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Will beef check-off be checking out?
The much-anticipated Office of Inspector General’s audit of the beef check-off is complete, and folks on both sides of the fence are considering it a victory. But questions continue of whether to keep the beef check-off voluntary.
This audit follows an independent audit by Clifton-Gunderson for fiscal years 2008-10. This was not part of a required annual audit and was initiated by the Cattlemen’s Beef Board to investigate alleged abuse by the main contractor, the National Cattlemen’s Beef Association (NCBA).
In short, the NCBA had “mistakenly coded and submitted improper expenses to be reimbursed by the beef checkoff fund,” and reimbursed $216,944 back to the beef board and hired a compliance manager.
According to the second audit, more than 1,000 invoices amounting to more than $20.5 million in reimbursement payments were reviewed for the Cattlemen’s Beef Board.
The audit’s finding stated that the beef board’s primary contractor -- the NCBA -- was in compliance with legislation, but found fault with the Agricultural Marketing Service, which had:
•Not conducted periodic management reviews of the board
•“Not identified weaknesses in the beef board’s internal controls over project implementation costs.”
The Office of Inspector General recommended the Agricultural Marketing Service:
•“To develop and implement oversight procedures specific to the beef board.”
•“Perform management reviews of the beef program.”
•“... that the beef board improve the transparency of its documents.”
The final results of the second audit are similar to an audit conducted for another grain commodity in 2012 that emphasized that the Agricultural Marketing Service “is responsible for overseeing the implementation, administration, and operation of commodity research and promotion boards.”
Since then, the Agricultural Marketing Service guideline was changed in March 2012, and “must conduct management review at least once every three years.”
The beef check-off (Beef Promotion and Research Act of 1985) is just one of 19 research and promotion programs overseen by the U.S. Department of Agriculture (USDA) Agricultural Marketing Service.
According to the 2012 report -- for the grain commodity -- the government only conducts an audit if a complaint was made.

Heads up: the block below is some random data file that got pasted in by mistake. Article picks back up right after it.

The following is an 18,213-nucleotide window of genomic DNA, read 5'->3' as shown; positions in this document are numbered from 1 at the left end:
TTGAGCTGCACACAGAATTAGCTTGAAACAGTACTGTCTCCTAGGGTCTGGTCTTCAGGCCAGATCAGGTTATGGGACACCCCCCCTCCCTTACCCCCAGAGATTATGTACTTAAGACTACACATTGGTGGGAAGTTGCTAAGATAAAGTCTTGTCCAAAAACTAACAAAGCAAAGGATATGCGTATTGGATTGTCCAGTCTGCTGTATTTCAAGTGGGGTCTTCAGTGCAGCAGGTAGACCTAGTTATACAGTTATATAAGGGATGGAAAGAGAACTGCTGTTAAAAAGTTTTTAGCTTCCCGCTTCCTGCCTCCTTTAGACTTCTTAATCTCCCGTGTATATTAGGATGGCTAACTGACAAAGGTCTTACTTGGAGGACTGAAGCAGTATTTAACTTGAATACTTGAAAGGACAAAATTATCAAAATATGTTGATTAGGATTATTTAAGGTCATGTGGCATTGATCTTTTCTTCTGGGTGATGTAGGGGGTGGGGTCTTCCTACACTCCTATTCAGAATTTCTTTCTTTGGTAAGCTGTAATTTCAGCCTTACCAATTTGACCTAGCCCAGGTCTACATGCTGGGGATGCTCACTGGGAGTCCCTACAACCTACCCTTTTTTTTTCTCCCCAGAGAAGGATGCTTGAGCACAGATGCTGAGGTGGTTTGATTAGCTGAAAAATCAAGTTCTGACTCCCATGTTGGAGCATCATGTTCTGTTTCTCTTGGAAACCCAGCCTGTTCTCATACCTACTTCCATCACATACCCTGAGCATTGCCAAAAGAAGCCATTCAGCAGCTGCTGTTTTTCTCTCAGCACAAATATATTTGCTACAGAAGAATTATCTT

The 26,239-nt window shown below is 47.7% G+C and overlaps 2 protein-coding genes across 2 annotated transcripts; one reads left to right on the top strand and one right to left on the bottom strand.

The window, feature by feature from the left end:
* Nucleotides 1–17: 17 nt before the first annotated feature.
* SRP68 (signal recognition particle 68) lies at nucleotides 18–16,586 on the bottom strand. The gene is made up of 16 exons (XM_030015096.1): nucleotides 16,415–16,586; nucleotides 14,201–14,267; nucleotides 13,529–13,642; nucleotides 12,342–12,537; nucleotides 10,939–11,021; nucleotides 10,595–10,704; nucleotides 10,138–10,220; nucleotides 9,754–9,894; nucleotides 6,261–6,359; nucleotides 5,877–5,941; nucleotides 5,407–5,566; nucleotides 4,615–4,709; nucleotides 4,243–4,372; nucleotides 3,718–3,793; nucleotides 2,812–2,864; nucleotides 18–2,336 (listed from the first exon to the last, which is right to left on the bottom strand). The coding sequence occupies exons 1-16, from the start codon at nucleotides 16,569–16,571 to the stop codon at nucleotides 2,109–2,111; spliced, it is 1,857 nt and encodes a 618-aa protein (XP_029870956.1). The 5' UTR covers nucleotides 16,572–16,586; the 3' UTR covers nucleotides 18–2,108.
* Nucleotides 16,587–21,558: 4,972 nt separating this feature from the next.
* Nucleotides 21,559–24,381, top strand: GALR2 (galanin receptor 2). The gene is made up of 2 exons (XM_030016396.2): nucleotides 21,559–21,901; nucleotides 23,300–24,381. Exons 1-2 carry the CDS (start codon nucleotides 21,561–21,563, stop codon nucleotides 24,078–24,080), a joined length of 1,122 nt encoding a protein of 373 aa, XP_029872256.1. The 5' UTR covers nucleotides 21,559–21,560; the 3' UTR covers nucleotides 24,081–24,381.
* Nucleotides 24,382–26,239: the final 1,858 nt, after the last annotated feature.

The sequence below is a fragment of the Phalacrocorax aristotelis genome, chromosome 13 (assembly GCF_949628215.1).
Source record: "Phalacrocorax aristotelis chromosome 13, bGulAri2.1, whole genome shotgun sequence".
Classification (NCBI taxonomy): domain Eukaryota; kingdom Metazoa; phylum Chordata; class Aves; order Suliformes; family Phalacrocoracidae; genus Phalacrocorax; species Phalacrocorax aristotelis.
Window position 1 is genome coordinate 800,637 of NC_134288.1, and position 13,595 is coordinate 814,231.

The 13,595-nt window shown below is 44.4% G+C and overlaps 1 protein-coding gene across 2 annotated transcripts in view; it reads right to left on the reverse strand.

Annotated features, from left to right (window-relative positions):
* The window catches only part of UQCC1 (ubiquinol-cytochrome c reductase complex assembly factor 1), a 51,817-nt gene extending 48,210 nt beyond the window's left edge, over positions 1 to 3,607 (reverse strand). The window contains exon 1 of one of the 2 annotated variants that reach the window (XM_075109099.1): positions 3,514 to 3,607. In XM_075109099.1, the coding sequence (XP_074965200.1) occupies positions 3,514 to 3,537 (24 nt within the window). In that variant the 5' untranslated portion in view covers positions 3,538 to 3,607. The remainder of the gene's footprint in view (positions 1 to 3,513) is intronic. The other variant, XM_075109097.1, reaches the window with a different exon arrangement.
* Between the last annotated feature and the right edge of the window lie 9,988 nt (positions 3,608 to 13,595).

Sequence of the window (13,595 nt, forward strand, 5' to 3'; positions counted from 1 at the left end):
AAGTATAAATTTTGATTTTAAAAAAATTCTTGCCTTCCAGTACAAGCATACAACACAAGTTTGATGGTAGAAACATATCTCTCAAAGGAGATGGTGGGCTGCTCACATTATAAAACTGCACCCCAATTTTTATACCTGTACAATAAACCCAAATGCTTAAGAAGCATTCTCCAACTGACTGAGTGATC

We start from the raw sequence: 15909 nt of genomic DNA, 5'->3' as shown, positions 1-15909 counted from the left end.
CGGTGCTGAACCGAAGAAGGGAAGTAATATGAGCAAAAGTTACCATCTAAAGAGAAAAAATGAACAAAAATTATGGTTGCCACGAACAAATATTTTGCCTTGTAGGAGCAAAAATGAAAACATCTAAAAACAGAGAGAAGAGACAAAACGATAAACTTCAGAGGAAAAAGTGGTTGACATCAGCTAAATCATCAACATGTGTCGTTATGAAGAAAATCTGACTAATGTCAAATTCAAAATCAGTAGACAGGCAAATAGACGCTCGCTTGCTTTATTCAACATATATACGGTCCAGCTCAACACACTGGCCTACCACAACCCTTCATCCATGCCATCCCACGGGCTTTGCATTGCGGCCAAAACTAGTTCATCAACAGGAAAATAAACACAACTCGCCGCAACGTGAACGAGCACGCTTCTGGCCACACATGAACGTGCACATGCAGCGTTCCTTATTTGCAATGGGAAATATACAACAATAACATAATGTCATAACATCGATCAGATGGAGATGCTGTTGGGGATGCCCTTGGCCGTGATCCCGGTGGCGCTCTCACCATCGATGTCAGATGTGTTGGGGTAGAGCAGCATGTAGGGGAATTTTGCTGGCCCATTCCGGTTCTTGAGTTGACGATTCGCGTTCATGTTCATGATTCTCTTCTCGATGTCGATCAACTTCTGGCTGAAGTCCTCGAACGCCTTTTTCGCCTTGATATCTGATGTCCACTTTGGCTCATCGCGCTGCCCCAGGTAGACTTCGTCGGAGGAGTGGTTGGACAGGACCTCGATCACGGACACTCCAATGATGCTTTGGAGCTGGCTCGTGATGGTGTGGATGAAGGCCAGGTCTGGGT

With the beef check-off case, an audit had not been conducted in “at least five years.” Under the new guidelines, it is now required every three years.
The NCBA is comprised of two divisions -- the federation and the policy divisions. The federation part of the NCBA receives 100 percent of its funds from the check-off. This equals about 82.5 percent of the NCBA’s total funding. The NCBA’s policy division is derived from contributions from companies and individuals, totaling 17.5 percent of the association’s total budget.
One of the complaints of cattlemen was the issue of who comprises the board. “The Act and Order require that half of the beef promotion operating committee’s members be individuals from an organization that has become a component of the board’s primary contractor -- NCBA. This committee is responsible for voting to approve contracts. ... It is crucial that AMS [Agricultural Marketing Service] ensures its independent review of the boards are designed to provide comprehensive assurance of contract compliance.”
According to the latest audit, no additional errors were found, but R-CALF USA (Ranchers-Cattlemen Action Legal Fund, United Stockgrowers of America) questioned why a $39,000 error was not mentioned in the latest audit.
R-CALF USA cites an interview with Cattlemen’s Beef Board Chairman Tom Jones, who resigned last summer during the controversy. In an interview by Leesa Zalesky of Western Ag Reporter, Jones said that “subsequent procedures” performed by the Cattlemen’s Beef Board for fiscal years 2008-10 “have identified an additional $39,000 improperly billed” to the beef board during that time.
In response, R-CALF filed a formal complaint to U.S. Agriculture Secretary Tom Vilsack and the USDA, calling the audit a “colossal whitewash of monumental proportions.” The R-CALF would like to suspend the NCBA from being a contractor.
As with any organization that has control of a project for years, changes come slowly.
One major change has occurred since the time frame of the audit. Marketing organizations must have been in existence when the Beef Act was signed in 1988. Since August 2012, more organizations are eligible to become contractors.
Since the first audit findings, the U.S. Cattlemen’s Association and the National Farmers Union have sponsored joint conferences to address issues of concern to cattlemen. The NCBA has been included in these talks.
However, the U.S. Congress has stepped in to make this a political issue.
U.S. Sen. Ted Cruz of Texas resurrected an amendment to make the check-off voluntary. The marketing amendment would make all national check-offs and promotion boards voluntary.
Last summer, an amendment by U.S. Sen. Jim DeMints would have prohibited mandatory or compulsory check-off programs. The amendment was rejected.
Members of the Wilson County Farm Bureau passed a resolution to support the “establishment of a statewide beef check-off program” if the national Beef Check-off program is discontinued.
Like a good U.S.-born/raised USDA steak on a summer grill, the check-off debate continues to sizzle.
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